This takes the colour-shifting theme even further with a rear glass panel that can change from a dark blue to light silver.
It’s controlled electronically using a colour-changing film that contains metal oxide in glass. OnePlus says that the valence state of the metal ions varies when different voltages are applied.
Aside from the cool factor, the company says there are actual uses for the technology when combined with others such as a mmWave radar module. Millimetre wave is the high-frequency portion of 5G tech and can perceive, image, locate, and track objects.
The suggestion is that you could use hands-free gestures to answer or reject a call and that the colour could pulse to indicate an incoming call – or other notifications.
The 8T Concept wouldn’t be unique in offering hands-free gestures as that’s been available on phones (that you can actually buy) for a long while now, including the Huawei Mate 30 Pro.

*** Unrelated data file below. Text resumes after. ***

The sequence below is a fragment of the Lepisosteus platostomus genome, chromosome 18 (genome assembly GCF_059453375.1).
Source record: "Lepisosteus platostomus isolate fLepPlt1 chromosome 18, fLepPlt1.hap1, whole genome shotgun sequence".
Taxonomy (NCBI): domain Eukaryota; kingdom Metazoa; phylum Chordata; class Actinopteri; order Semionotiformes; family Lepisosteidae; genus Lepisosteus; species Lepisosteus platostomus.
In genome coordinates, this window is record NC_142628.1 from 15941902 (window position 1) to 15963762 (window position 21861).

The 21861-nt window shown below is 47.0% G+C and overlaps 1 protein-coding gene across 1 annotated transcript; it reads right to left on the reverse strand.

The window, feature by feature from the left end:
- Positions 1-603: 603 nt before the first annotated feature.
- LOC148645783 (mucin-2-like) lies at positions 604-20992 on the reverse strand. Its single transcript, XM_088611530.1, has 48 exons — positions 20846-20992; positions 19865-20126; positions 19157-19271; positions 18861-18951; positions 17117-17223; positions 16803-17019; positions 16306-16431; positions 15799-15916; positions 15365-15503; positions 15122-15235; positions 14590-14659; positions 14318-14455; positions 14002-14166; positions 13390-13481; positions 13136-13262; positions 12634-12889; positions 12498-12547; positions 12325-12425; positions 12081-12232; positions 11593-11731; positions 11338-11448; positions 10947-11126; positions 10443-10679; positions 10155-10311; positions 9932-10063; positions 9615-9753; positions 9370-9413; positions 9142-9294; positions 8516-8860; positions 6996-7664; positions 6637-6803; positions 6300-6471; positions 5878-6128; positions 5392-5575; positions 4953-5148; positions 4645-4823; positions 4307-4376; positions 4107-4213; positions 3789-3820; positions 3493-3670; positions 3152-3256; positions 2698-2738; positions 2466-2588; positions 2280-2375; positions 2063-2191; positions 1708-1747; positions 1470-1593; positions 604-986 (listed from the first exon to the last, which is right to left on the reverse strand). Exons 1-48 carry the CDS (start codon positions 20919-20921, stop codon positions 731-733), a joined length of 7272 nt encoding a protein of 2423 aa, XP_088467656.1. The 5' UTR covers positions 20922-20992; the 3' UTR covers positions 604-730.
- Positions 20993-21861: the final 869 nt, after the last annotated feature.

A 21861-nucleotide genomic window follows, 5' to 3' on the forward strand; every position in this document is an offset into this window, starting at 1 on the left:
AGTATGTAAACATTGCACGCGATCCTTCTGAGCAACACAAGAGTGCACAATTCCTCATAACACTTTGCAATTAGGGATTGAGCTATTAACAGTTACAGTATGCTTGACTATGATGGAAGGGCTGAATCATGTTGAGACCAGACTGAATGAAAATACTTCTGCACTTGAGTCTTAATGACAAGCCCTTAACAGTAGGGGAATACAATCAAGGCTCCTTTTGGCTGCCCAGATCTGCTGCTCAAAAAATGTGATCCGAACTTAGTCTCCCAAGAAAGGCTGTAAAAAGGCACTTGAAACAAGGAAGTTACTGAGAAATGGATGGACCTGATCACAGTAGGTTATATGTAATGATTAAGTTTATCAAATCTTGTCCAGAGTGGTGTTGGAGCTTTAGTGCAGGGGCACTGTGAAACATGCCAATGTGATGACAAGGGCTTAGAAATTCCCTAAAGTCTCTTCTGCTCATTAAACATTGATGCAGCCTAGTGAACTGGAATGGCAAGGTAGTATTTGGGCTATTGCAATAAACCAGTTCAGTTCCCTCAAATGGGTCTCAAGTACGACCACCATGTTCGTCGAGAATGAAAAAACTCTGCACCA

OnePlus is adamant that the only reason to bring new technology such as ECMF (Electronic Colour, Material and Finish) is to deliver a better user experience, and that the colour-changing glass in the 8T Concept is there to create a more natural interaction between users and the device.
It would be easy, though, to call it a gimmick, as with the Concept One’s invisible cameras. Even the other potential benefit of being a biofeedback device – the colour changing in response to a user breathing in and out – seems unlikely to be enough to persuade anyone to pick a phone with ECMF unless it was also better than rivals in performance, battery life, camera quality and price.
content: ‘OnePlus 8T Concept’;
Not that you can buy the 8T Concept. It’s exactly that: a concept. We had imagined the colour-shifting glass from the Concept One, below, would make it into a future OnePlus phone, but that hasn’t happened yet and there’s every chance this will remain a concept as well.
You can, however, buy a OnePlus 8T, which is one of the best flagship phones of 2020. Better still that it’s half the price of some flagships.